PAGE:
Workforce Management Practices in Volunteer-Based Operations for the Generation of Social and Economic Value

Workforce Management Practices in Volunteer-Based Operations for the Generation of Social and Economic Value

Liliana Ávila (University of Aveiro, Portugal), Marlene Amorim (University of Aveiro, Portugal) and Luis Miguel D. F. Ferreira (Universidade de Coimbra, Portugal)
DOI: 10.4018/978-1-5225-5360-1.ch003

Abstract

In recent years, hybrid organizations have been spreading in the competitive landscape, combining characteristics from both private and social sectors. To be successful, they need to do a great job managing limited resources. To this end, an effective operations strategy must be at the core of their priorities. Most of these organizations often rely on volunteer work to conduct their activities; therefore, mobilizing and engaging volunteers on a continuous basis is a key issue for many hybrid organizations. The present chapter aims to identify relevant workforce management practices in hybrid organizations. Building on the literature, the chapter offers a presentation of the main concepts underlying the setup of an operations strategy, highlighting the main particularities and challenges faced by hybrid organizations, and focusing on workforce management decisions. The chapter then identifies and discusses three workforce management practices employed by two hybrid organizations, whose operations are based on volunteer work.
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Introduction

Operations strategy is a main topic within operations management field. According to an extensive literature review of survey research articles published between 1980 and 2000 in operations management conducted by Rungtusanatham, Choi, Hollingworth, Wu, & Forza (2003), operations strategy emerges as one of the most addressed topics. An operations strategy is made of a set of decisions regarding aspects such as the production process technology, the degree of vertical integration, as well as elements related to the facilities and plant location, planning and control systems, organizational structure, workforce management or quality management (Díaz Garrido, Martín-Peña, & García-Muiña, 2007; Espino-Rodriguez & Gil-Padilla, 2014). These decisions represent how the organization uses its resources and technologies to reach a sustainable competitive advantage in the sector (Lowson, 2002) and achieve the expected performance (Espino-Rodriguez & Gil-Padilla, 2014; Martín-Peña & Díaz-Garrido, 2008).

In the last years, there was a diversification of the existing organizational models and a spread of hybrid organizations in the competitive landscape (Walker, 2015). Hybrid organizations usually combine characteristics from both private and social sectors (Ebrahim, Battilana, & Mair, 2014; Pache & Santos, 2012), although there are some authors arguing they may also incorporate characteristics from the public sector or the civil society (e.g., Doherty, Haugh, & Lyon, 2014). Hybrid forms are attracting a growing interest from academics and practitioners (Doherty et al., 2014). Their emergence has been explained in a great extent by the economic crisis that has spread in the last years especially over some European countries, and that has resulted in substantial shortenings in the financial support provided by the State to non-for-profit organizations. Thus, the financial sustainability of such organizations is put at risk, forcing them to find alternative ways to fund their activities and keep pursuing their mission (Battilana & Lee, 2014; Smith et al., 2013). Social enterprises are also an example of hybrid organization, combining since their inception social and economic concerns in the same extent. Along the chapter will be used the term “hybrid organization” as it covers a wide range of organizations.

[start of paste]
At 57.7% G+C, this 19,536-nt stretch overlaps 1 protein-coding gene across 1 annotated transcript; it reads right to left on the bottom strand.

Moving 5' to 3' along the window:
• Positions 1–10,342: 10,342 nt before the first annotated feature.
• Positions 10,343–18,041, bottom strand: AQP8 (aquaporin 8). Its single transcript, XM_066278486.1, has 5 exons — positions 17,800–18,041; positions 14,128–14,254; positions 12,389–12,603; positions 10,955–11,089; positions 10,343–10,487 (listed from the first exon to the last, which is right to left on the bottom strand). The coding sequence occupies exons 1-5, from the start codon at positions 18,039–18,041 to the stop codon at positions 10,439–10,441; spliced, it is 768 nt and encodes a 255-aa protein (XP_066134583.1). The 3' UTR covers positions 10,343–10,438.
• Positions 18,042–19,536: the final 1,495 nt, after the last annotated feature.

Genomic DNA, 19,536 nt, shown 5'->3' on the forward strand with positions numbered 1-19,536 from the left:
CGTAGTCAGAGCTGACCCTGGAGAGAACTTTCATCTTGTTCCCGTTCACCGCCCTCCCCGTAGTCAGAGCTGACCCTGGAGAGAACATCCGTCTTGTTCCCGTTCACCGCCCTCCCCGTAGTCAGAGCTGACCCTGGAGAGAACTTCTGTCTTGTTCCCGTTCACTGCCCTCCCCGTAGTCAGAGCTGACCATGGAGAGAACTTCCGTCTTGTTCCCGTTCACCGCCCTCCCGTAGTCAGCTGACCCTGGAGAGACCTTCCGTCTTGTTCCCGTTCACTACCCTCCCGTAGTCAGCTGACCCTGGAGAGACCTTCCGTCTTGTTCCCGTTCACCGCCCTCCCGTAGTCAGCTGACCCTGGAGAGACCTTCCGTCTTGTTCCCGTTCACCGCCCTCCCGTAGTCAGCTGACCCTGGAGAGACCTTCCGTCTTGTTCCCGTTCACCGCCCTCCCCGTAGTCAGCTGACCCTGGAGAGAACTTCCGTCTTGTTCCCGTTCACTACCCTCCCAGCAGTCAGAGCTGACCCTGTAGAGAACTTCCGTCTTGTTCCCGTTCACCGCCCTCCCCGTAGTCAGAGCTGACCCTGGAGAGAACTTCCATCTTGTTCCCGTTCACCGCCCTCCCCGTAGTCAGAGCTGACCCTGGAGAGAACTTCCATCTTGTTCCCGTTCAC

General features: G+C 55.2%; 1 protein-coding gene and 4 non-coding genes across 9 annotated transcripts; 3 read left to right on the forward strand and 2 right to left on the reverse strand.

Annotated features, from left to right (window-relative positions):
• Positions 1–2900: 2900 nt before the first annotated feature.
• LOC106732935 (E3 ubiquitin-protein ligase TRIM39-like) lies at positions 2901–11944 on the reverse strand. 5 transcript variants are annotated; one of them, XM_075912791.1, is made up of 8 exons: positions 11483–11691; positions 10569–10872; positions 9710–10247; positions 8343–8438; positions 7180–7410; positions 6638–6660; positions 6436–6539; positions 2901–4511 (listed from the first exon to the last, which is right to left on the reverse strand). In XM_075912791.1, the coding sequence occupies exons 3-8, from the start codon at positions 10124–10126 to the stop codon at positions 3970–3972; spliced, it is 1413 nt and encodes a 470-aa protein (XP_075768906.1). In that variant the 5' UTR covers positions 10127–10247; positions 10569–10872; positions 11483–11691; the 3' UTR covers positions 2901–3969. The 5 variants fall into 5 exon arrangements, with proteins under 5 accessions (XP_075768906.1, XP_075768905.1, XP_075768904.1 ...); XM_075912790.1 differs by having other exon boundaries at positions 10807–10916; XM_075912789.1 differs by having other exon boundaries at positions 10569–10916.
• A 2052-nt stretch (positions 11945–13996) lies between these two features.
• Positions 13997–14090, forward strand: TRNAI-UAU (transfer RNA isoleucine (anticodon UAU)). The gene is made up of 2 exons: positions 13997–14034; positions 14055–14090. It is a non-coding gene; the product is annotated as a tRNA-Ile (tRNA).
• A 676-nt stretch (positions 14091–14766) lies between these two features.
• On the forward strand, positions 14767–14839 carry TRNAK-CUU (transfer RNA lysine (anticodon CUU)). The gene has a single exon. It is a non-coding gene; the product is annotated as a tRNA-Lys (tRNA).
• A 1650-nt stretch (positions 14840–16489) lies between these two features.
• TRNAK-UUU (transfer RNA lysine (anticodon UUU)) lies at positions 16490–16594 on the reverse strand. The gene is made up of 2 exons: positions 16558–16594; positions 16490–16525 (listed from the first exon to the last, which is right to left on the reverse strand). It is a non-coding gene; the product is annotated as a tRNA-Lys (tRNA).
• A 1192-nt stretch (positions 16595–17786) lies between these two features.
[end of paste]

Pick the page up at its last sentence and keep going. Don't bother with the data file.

Hybrid organizations face many challenges. For instance, the separation between commercial and social activities may lead to a higher risk of mission drift (Ebrahim et al., 2014; Santos, Pache, & Birkholz, 2015) as well as to some ambidexterity in the field of operations management, depending on the level of integration of both types of activities. Examples of potential operational challenges include the need to deliver products or services to actors with different requirements and expectations about the organization (i.e., beneficiaries from social activities vs. customers for the commercial activities) as well as the need to effectively manage human resources with very heterogeneous capabilities and motivations (e.g., volunteers vs. employees; employees with commercial vs. social background).

In the last years, most of the studies addressing hybrid organizations have focused the definition and the characterization of their goals and activities, marked by the proliferation of arguments about their specificities (Doherty et al., 2014). However, to be successful, hybrid organizations need to do a great job managing limited resources (Roy & Karna, 2015), for which the definition of an effective operations strategy must be at the core of their priorities. The development of new managerial knowledge regarding the operations management of such organizations is of key importance for the field.

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